Surely he hath borne our griefs, and carried our sorrows.—Isaiah 53:4.
My soul! call up, this evening, all thy most earnest and most solemn thoughts, to the meditation of a subject, which the Holy Ghost opens to thy view in these words. And if the Lord the Spirit, that proposeth to thy soul the solemn consideration, will graciously instruct thee through it, perhaps it will lead to such views of Jesus as may not before so fully have struck thine attention. O Lord! guide thy servant in it! Now here it is said, “He hath borne our griefs, and carried our sorrows.” By which, it may be supposed, is meant, both the curse and the punishment. And certain it is, that unless Christ bore both, the sinner is not freed. From the sinner, or his surety, God’s justice must exact full payment. But if it be found that in the surety that exaction hath been made, and fully paid, then is the sinner free; for from both it would be unjust to exact.—Now behold, my soul, in the person of thy surety, how, in the most minute points, even as the sinner himself, thy Jesus stood for thee. And then see, from beholding thy Redeemer in this most endearing point of view, whether thou art not constrained to cry out, with the prophet, “Surely he hath borne our griefs, and carried our sorrows!”—A few of the most prominent features in the griefs and sorrows of Jesus will be sufficient in point, by way of illustration. And first, every sinner, by virtue of being a transgressor, is exposed to the curse of God; and that curse is upon every thing belonging to him, as Moses told Israel, “Thou art cursed in thy basket, and in thy store; in lying down and rising up; in going out and coming home.” (Deut. 28:16, &c.) Now Jesus, as the sinner’s surety, is, by way of peculiar emphasis, called “the Man of sorrows and acquainted with grief.” He endured, in his person, the very curse denounced upon the sinner. All was poured upon Jesus, through every part of his life: and as the curse, but for Jesus’s interposition, would follow the sinner in death, so Christ was followed by it to the cross. The sinner’s dying chamber would open to him the horrors of divine wrath on sin; such as Jesus, for the sinner, sustained in the garden of Gethsemane. And as no by-standers, no earthly friends, could mitigate the horrors of the sinner’s soul in such a season, so we find Christ, when going through these conflicts for the sinner, could gain no help from any of his disciples—“They all forsook him and fled.” And doth the sinner’s conscience then betray and aggravate the load of wo? And did not Judas, Christ’s bosom friend, come boldly forward to aggravate the Redeemer’s sorrow? And as every sinner, out of Christ, for whom he, as the surety, hath paid no ransom, would in the moment of death be seized bound hand and foot, and carried away by an armed band to utter darkness, where there is weeping and gnashing of teeth; so Christ was taken as the sinner’s surety, by an armed band, from the high-priest to the judgment-hall, where he lay all night, suffering the punishment of stripes and mocking. And as, in the morning of the resurrection, sinners out of Christ must arise to all the horrors of judgment, and the irreversible sentence be pronounced in the presence of all beholders, which consigns them to everlasting punishment, so Christ, the surety for his sinful people, in the morning was brought from the hall of Pilate to the hill of Calvary, and there received the sentence of death executed upon his sacred person, in the view of all that passed by. Pause, my soul, over the representation of truths so awful! Surely thou mayest say, If Jesus had not sustained the curse and punishment, then must I have borne it for ever. But if, as the prophet hath marked it in this most blessed scripture, “Surely he hath borne our griefs, and carried our sorrows,” then is the principal debtor free, when the surety hath paid the debt! Oh! the preciousness, the suitableness, the completeness of Jesus in the whole purpose of his redemption. Blessed, blessed, blessed, for ever, be Jehovah, for Jesus Christ!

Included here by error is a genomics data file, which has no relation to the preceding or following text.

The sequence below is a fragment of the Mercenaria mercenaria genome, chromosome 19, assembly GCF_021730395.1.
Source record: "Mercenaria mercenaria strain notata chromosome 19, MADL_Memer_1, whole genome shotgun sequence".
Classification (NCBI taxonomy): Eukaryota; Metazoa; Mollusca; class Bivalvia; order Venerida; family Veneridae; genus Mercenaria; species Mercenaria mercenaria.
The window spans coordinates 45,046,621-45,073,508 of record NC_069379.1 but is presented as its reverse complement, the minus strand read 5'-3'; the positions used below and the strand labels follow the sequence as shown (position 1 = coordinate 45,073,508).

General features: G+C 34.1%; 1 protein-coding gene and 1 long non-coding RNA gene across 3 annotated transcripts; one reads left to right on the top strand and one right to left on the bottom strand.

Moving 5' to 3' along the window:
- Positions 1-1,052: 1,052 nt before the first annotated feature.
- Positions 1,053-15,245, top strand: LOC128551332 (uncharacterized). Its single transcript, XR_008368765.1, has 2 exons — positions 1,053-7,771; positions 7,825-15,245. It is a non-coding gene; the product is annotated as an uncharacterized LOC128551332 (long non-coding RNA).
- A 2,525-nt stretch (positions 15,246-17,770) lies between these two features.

Hawker, R. (1845). The Poor Man’s Evening Portion (A New Edition, pp. 55–56). Philadelphia: Thomas Wardle.